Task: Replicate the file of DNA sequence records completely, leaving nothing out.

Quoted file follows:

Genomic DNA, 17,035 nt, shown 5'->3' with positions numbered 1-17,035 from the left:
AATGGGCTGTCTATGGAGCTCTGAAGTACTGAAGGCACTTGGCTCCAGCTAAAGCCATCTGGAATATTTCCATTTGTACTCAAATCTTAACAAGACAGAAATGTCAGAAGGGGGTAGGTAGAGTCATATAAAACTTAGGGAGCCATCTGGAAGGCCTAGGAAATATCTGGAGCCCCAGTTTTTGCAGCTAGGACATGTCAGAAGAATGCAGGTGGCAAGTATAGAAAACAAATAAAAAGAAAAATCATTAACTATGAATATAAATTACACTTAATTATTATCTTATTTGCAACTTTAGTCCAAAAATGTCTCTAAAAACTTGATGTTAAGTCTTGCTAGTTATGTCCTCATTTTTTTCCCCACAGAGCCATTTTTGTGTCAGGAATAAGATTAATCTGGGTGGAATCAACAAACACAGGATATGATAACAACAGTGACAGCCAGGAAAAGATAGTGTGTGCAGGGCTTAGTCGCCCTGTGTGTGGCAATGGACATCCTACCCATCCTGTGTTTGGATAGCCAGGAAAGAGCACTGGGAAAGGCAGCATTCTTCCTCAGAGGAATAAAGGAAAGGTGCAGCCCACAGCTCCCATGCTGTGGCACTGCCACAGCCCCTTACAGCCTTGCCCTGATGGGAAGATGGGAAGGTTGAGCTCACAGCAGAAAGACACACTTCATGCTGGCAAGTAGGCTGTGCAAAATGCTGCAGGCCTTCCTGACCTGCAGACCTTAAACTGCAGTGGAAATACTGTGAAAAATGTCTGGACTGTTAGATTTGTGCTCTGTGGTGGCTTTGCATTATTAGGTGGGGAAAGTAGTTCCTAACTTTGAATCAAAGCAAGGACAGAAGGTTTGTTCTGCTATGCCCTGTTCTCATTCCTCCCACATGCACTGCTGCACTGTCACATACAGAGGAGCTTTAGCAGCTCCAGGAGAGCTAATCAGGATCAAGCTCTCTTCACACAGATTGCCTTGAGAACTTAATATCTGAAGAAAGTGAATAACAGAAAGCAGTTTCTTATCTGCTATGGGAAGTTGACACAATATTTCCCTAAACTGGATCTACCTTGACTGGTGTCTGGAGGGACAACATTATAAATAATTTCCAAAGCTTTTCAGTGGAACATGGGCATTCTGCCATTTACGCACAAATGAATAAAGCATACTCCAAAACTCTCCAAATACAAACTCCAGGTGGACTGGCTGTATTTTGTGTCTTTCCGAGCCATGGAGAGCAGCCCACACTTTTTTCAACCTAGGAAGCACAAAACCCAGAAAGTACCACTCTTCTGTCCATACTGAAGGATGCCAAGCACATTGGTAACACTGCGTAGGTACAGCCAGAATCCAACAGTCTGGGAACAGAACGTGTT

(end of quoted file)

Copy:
Genomic DNA, 17,035 nt, shown 5'->3' with positions numbered 1-17,035 from the left:
AATGGGCTGTCTATGGAGCTCTGAAGTACTGAAGGCACTTGGCTCCAGCTAAAGCCATCTGGAATATTTCCATTTGTACTCAAATCTTAACAAGACAGAAATGTCAGAAGGGGGTAGGTAGAGTCATATAAAACTTAGGGAGCCATCTGGAAGGCCTAGGAAATATCTGGAGCCCCAGTTTTTGCAGCTAGGACATGTCAGAAGAATGCAGGTGGCAAGTATAGAAAACAAATAAAAAGAAAAATCATTAACTATGAATATAAATTACACTTAATTATTATCTTATTTGCAACTTTAGTCCAAAAATGTCTCTAAAAACTTGATGTTAAGTCTTGCTAGTTATGTCCTCATTTTTTTCCCCACAGAGCCATTTTTGTGTCAGGAATAAGATTAATCTGGGTGGAATCAACAAACACAGGATATGATAACAACAGTGACAGCCAGGAAAAGATAGTGTGTGCAGGGCTTAGTCGCCCTGTGTGTGGCAATGGACATCCTACCCATCCTGTGTTTGGATAGCCAGGAAAGAGCACTGGGAAAGGCAGCATTCTTCCTCAGAGGAATAAAGGAAAGGTGCAGCCCACAGCTCCCATGCTGTGGCACTGCCACAGCCCCTTACAGCCTTGCCCTGATGGGAAGATGGGAAGGTTGAGCTCACAGCAGAAAGACACACTTCATGCTGGCAAGTAGGCTGTGCAAAATGCTGCAGGCCTTCCTGACCTGCAGACCTTAAACTGCAGTGGAAATACTGTGAAAAATGTCTGGACTGTTAGATTTGTGCTCTGTGGTGGCTTTGCATTATTAGGTGGGGAAAGTAGTTCCTAACTTTGAATCAAAGCAAGGACAGAAGGTTTGTTCTGCTATGCCCTGTTCTCATTCCTCCCACATGCACTGCTGCACTGTCACATACAGAGGAGCTTTAGCAGCTCCAGGAGAGCTAATCAGGATCAAGCTCTCTTCACACAGATTGCCTTGAGAACTTAATATCTGAAGAAAGTGAATAACAGAAAGCAGTTTCTTATCTGCTATGGGAAGTTGACACAATATTTCCCTAAACTGGATCTACCTTGACTGGTGTCTGGAGGGACAACATTATAAATAATTTCCAAAGCTTTTCAGTGGAACATGGGCATTCTGCCATTTACGCACAAATGAATAAAGCATACTCCAAAACTCTCCAAATACAAACTCCAGGTGGACTGGCTGTATTTTGTGTCTTTCCGAGCCATGGAGAGCAGCCCACACTTTTTTCAACCTAGGAAGCACAAAACCCAGAAAGTACCACTCTTCTGTCCATACTGAAGGATGCCAAGCACATTGGTAACACTGCGTAGGTACAGCCAGAATCCAACAGTCTGGGAACAGAACGTGTT